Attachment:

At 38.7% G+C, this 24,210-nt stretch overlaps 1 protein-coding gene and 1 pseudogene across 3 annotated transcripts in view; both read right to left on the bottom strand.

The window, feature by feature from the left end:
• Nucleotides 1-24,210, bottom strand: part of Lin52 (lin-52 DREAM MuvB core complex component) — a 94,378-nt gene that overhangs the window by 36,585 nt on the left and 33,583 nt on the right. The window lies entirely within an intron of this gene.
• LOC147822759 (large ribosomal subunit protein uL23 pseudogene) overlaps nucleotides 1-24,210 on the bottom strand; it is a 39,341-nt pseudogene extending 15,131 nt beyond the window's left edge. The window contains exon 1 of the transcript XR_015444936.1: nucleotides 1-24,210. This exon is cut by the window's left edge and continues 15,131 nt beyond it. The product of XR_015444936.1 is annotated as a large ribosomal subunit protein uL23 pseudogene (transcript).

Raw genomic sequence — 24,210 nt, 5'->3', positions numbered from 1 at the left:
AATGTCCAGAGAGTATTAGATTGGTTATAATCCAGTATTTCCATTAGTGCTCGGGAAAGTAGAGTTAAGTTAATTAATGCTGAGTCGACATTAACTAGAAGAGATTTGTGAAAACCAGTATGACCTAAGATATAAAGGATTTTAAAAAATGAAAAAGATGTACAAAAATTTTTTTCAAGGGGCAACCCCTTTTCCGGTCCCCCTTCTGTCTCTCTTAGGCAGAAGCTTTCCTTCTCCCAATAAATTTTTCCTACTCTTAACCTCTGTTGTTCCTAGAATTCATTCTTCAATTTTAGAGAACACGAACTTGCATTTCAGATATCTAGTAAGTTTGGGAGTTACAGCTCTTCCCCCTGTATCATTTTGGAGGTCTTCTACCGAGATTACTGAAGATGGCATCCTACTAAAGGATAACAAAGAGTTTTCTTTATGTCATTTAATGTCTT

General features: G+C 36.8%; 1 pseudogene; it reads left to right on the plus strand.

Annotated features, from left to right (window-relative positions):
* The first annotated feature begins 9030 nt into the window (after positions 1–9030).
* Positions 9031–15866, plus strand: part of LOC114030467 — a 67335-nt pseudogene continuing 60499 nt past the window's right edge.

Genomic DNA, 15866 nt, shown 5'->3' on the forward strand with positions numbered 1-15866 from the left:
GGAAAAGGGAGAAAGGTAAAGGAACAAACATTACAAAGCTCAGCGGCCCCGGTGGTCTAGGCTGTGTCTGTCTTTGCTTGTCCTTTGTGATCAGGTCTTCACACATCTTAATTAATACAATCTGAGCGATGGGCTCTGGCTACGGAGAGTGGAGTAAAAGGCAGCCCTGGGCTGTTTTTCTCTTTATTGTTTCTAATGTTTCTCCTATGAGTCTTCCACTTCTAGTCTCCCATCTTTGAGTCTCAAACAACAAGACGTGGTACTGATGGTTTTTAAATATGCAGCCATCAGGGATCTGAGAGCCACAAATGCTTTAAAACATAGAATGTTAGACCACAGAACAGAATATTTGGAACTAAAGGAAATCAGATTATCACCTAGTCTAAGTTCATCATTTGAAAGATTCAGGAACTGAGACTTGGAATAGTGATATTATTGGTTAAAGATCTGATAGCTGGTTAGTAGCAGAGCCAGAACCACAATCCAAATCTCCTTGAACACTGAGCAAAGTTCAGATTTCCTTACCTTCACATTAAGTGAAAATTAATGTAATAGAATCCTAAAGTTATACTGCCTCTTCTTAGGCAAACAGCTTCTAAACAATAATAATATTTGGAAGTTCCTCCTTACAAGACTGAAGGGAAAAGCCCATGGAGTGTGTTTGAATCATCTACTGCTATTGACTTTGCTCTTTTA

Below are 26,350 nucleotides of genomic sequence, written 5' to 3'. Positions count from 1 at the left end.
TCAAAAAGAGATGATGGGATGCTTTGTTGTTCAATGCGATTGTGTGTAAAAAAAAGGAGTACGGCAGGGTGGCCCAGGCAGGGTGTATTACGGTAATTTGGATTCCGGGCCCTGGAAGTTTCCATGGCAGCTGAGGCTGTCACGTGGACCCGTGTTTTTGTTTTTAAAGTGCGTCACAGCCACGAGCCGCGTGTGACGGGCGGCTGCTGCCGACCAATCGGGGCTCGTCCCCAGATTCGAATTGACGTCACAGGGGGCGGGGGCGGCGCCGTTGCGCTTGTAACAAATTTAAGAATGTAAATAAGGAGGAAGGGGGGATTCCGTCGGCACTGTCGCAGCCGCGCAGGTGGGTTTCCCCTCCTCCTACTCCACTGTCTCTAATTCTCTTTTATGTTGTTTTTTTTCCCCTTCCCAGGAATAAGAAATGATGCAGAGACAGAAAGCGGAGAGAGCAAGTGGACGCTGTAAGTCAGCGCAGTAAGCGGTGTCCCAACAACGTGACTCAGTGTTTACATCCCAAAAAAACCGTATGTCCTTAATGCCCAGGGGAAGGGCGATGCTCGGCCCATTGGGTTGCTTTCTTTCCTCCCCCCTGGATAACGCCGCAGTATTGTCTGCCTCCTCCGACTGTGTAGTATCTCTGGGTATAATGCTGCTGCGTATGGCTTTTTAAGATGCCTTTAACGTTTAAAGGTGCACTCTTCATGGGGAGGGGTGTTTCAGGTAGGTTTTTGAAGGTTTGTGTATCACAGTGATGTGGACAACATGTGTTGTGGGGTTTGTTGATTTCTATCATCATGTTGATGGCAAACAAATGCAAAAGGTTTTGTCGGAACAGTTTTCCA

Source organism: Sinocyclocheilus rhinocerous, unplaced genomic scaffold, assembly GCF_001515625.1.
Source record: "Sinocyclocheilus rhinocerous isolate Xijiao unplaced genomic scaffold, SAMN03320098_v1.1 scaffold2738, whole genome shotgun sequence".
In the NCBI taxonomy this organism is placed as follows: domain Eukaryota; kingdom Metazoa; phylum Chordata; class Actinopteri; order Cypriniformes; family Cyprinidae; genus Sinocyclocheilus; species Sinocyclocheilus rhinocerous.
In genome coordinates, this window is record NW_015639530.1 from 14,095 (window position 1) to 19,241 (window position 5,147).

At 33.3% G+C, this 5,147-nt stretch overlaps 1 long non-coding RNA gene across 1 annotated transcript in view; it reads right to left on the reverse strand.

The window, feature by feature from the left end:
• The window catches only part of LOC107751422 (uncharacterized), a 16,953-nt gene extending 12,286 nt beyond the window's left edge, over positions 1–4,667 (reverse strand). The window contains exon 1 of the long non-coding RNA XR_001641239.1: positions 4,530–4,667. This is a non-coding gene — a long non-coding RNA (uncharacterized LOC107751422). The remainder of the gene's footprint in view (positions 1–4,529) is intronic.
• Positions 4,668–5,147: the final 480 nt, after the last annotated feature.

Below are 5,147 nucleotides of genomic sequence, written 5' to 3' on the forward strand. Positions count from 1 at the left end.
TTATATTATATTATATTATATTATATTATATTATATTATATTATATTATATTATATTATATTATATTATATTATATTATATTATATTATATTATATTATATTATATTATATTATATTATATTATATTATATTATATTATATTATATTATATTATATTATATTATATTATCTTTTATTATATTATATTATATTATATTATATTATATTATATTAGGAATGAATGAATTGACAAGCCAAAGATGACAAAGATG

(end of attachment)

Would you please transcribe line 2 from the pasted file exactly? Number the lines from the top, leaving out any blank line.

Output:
The window, feature by feature from the left end: